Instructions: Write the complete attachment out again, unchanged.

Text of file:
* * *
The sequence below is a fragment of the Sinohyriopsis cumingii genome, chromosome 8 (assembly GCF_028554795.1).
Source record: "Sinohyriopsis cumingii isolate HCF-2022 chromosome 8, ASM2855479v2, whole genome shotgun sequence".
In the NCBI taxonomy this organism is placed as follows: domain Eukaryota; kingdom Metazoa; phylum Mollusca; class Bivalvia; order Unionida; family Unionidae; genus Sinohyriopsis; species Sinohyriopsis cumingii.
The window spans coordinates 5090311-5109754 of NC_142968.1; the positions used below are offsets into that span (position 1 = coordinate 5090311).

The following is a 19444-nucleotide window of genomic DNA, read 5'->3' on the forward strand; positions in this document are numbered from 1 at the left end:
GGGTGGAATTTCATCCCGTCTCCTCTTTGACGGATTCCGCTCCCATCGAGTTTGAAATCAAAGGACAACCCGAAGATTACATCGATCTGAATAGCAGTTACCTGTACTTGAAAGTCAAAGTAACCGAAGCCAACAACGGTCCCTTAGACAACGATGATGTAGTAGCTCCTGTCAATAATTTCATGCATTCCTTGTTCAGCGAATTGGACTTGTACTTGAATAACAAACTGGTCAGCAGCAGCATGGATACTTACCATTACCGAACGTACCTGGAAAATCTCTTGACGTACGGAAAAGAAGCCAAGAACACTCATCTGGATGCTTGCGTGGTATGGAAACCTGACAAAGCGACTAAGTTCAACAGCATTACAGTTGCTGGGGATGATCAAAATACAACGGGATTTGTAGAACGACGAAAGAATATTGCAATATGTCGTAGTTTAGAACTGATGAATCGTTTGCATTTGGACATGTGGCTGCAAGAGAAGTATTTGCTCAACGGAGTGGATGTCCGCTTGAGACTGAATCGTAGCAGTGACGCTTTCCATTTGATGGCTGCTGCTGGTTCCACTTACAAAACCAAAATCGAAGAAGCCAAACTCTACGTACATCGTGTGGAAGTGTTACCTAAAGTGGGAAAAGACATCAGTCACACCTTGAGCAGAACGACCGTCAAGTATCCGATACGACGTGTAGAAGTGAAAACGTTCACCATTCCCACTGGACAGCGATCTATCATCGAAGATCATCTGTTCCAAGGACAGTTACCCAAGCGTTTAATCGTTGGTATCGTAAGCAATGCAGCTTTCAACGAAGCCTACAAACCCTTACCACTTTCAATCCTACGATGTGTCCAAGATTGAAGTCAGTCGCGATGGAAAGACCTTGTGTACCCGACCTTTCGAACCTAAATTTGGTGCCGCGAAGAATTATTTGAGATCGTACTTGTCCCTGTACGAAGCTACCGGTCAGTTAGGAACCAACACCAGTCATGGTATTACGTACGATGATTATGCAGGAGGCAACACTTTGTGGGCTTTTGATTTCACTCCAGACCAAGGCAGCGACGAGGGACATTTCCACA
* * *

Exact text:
The sequence below is a fragment of the Sinohyriopsis cumingii genome, chromosome 8 (assembly GCF_028554795.1).
Source record: "Sinohyriopsis cumingii isolate HCF-2022 chromosome 8, ASM2855479v2, whole genome shotgun sequence".
In the NCBI taxonomy this organism is placed as follows: domain Eukaryota; kingdom Metazoa; phylum Mollusca; class Bivalvia; order Unionida; family Unionidae; genus Sinohyriopsis; species Sinohyriopsis cumingii.
The window spans coordinates 5090311-5109754 of NC_142968.1; the positions used below are offsets into that span (position 1 = coordinate 5090311).

The following is a 19444-nucleotide window of genomic DNA, read 5'->3' on the forward strand; positions in this document are numbered from 1 at the left end:
GGGTGGAATTTCATCCCGTCTCCTCTTTGACGGATTCCGCTCCCATCGAGTTTGAAATCAAAGGACAACCCGAAGATTACATCGATCTGAATAGCAGTTACCTGTACTTGAAAGTCAAAGTAACCGAAGCCAACAACGGTCCCTTAGACAACGATGATGTAGTAGCTCCTGTCAATAATTTCATGCATTCCTTGTTCAGCGAATTGGACTTGTACTTGAATAACAAACTGGTCAGCAGCAGCATGGATACTTACCATTACCGAACGTACCTGGAAAATCTCTTGACGTACGGAAAAGAAGCCAAGAACACTCATCTGGATGCTTGCGTGGTATGGAAACCTGACAAAGCGACTAAGTTCAACAGCATTACAGTTGCTGGGGATGATCAAAATACAACGGGATTTGTAGAACGACGAAAGAATATTGCAATATGTCGTAGTTTAGAACTGATGAATCGTTTGCATTTGGACATGTGGCTGCAAGAGAAGTATTTGCTCAACGGAGTGGATGTCCGCTTGAGACTGAATCGTAGCAGTGACGCTTTCCATTTGATGGCTGCTGCTGGTTCCACTTACAAAACCAAAATCGAAGAAGCCAAACTCTACGTACATCGTGTGGAAGTGTTACCTAAAGTGGGAAAAGACATCAGTCACACCTTGAGCAGAACGACCGTCAAGTATCCGATACGACGTGTAGAAGTGAAAACGTTCACCATTCCCACTGGACAGCGATCTATCATCGAAGATCATCTGTTCCAAGGACAGTTACCCAAGCGTTTAATCGTTGGTATCGTAAGCAATGCAGCTTTCAACGAAGCCTACAAACCCTTACCACTTTCAATCCTACGATGTGTCCAAGATTGAAGTCAGTCGCGATGGAAAGACCTTGTGTACCCGACCTTTCGAACCTAAATTTGGTGCCGCGAAGAATTATTTGAGATCGTACTTGTCCCTGTACGAAGCTACCGGTCAGTTAGGAACCAACACCAGTCATGGTATTACGTACGATGATTATGCAGGAGGCAACACTTTGTGGGCTTTTGATTTCACTCCAGACCAAGGCAGCGACGAGGGACATTTCCACA